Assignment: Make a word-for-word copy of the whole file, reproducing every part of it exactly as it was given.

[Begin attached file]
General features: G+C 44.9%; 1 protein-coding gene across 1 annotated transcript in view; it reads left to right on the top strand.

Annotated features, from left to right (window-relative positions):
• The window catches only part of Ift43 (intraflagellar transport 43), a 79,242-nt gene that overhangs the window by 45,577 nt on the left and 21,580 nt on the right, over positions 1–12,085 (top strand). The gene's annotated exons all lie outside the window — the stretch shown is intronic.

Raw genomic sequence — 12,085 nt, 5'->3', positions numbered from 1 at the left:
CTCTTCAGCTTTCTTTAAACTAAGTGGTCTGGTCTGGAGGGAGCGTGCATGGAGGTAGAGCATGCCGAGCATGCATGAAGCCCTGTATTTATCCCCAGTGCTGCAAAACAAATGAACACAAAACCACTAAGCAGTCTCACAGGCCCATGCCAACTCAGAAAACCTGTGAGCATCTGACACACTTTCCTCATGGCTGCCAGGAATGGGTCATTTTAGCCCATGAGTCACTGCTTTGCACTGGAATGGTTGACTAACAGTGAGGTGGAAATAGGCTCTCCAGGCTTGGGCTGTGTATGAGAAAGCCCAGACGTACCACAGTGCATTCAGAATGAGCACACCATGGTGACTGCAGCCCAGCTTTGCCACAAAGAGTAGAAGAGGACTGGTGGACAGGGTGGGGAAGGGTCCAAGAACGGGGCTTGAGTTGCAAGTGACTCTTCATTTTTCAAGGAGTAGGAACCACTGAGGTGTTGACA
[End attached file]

General features: G+C 44.9%; 1 protein-coding gene across 1 annotated transcript in view; it reads left to right on the top strand.

Annotated features, from left to right (window-relative positions):
• The window catches only part of Ift43 (intraflagellar transport 43), a 79,242-nt gene that overhangs the window by 45,577 nt on the left and 21,580 nt on the right, over positions 1–12,085 (top strand). The gene's annotated exons all lie outside the window — the stretch shown is intronic.

Raw genomic sequence — 12,085 nt, 5'->3', positions numbered from 1 at the left:
CTCTTCAGCTTTCTTTAAACTAAGTGGTCTGGTCTGGAGGGAGCGTGCATGGAGGTAGAGCATGCCGAGCATGCATGAAGCCCTGTATTTATCCCCAGTGCTGCAAAACAAATGAACACAAAACCACTAAGCAGTCTCACAGGCCCATGCCAACTCAGAAAACCTGTGAGCATCTGACACACTTTCCTCATGGCTGCCAGGAATGGGTCATTTTAGCCCATGAGTCACTGCTTTGCACTGGAATGGTTGACTAACAGTGAGGTGGAAATAGGCTCTCCAGGCTTGGGCTGTGTATGAGAAAGCCCAGACGTACCACAGTGCATTCAGAATGAGCACACCATGGTGACTGCAGCCCAGCTTTGCCACAAAGAGTAGAAGAGGACTGGTGGACAGGGTGGGGAAGGGTCCAAGAACGGGGCTTGAGTTGCAAGTGACTCTTCATTTTTCAAGGAGTAGGAACCACTGAGGTGTTGACA